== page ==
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Thursday 23 February 2012, 19.00-20.30

Neural network by Jurgen Ziewe

Listen to an edited recording of this event. Download the MP3.

The end of life is now thought of as the cessation of brain activity rather than a final heartbeat. Recent advances raise profound questions of autonomy, quality of life, fair use of resources, the wishes of loved ones and professional responsibility in ever more situations following illness and at the end of life. Is it humane or inhumane to withdraw food and fluids from patients trapped in a seemingly lifeless body? If they are incapable of communication, are they unaware of their environment and themselves and therefore unconscious? How profound does damage to the brain have to be before a doctor or a relative will pronounce death? And what if they disagree? A distinguished panel of experts considers present dilemmas, future hopes for resolving them and advances that may lead to communication with, and even recovery for, those previously thought irretrievably to have lost consciousness.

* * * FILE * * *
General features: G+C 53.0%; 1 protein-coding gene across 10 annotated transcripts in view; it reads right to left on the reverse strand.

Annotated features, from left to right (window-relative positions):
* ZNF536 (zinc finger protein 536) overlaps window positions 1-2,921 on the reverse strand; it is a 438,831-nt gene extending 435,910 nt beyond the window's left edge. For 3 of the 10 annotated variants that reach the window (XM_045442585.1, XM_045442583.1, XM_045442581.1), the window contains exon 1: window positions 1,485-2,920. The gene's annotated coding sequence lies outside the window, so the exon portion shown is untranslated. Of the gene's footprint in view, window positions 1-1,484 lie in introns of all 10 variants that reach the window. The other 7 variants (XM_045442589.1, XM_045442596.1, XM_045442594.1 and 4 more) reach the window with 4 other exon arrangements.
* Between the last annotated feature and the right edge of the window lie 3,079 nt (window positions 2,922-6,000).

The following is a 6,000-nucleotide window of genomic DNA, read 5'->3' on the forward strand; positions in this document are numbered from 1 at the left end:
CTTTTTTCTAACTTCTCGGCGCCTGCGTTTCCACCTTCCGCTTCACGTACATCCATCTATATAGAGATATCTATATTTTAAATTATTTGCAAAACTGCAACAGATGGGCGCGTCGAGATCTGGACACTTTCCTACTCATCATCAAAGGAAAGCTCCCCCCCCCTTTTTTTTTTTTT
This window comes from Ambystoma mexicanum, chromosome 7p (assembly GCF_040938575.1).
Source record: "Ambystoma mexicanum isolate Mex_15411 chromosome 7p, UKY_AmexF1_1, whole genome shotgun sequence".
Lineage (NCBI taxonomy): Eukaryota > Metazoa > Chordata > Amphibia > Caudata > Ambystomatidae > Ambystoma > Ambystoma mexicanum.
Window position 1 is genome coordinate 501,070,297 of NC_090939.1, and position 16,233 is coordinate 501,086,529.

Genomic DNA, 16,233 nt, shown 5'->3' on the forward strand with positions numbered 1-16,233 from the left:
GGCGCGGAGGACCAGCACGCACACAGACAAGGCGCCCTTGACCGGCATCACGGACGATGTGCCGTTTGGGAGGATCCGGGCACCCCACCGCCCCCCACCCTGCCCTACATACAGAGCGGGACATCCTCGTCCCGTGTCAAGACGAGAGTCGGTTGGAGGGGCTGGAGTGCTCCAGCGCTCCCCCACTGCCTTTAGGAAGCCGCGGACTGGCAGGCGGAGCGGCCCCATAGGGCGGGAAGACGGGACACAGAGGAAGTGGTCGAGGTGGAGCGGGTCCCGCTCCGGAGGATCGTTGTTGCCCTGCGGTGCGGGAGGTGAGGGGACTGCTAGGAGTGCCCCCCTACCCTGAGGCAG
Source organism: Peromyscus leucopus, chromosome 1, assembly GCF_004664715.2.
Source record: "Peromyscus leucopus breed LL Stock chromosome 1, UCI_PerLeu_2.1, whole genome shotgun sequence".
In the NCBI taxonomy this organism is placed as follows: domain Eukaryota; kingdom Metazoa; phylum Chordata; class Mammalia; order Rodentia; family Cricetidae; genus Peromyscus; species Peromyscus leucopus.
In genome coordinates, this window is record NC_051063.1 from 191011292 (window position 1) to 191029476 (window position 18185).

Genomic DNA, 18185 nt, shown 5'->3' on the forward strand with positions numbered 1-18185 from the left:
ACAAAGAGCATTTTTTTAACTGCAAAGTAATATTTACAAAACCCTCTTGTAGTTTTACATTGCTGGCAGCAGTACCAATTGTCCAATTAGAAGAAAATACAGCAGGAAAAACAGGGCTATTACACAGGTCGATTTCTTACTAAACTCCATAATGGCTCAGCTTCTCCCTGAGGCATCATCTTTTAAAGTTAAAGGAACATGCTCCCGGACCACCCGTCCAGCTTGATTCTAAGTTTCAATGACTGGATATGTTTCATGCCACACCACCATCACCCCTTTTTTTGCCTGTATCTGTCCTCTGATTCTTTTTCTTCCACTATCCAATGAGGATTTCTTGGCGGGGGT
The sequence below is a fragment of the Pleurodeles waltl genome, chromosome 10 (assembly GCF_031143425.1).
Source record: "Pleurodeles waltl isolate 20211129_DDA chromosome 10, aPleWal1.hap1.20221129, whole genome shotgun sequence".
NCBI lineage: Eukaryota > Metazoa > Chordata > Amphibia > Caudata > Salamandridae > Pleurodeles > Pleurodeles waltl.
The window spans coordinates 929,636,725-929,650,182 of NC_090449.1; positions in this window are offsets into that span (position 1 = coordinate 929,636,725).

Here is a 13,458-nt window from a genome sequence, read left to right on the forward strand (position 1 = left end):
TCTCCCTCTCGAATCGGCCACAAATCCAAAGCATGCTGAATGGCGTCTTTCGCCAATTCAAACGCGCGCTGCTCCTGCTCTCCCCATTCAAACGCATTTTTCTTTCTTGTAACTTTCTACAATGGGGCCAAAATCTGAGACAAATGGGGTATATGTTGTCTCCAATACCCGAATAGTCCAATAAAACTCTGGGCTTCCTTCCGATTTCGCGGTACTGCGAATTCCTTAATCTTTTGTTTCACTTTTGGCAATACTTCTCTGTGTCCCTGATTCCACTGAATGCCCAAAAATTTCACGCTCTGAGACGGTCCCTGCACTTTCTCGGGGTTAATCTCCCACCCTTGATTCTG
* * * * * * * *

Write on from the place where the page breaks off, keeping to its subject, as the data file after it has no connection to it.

Neil Levy, Deputy Director, Oxford Centre for Neuroethics

Ann Gallagher, Director, International Centre for Nursing Ethics, University of Surrey

Roy Hayim, Author, 'The Will to Live'


Claudia Hammond, BBC Radio 4 presenter

This event was part of our series on neuroethics.

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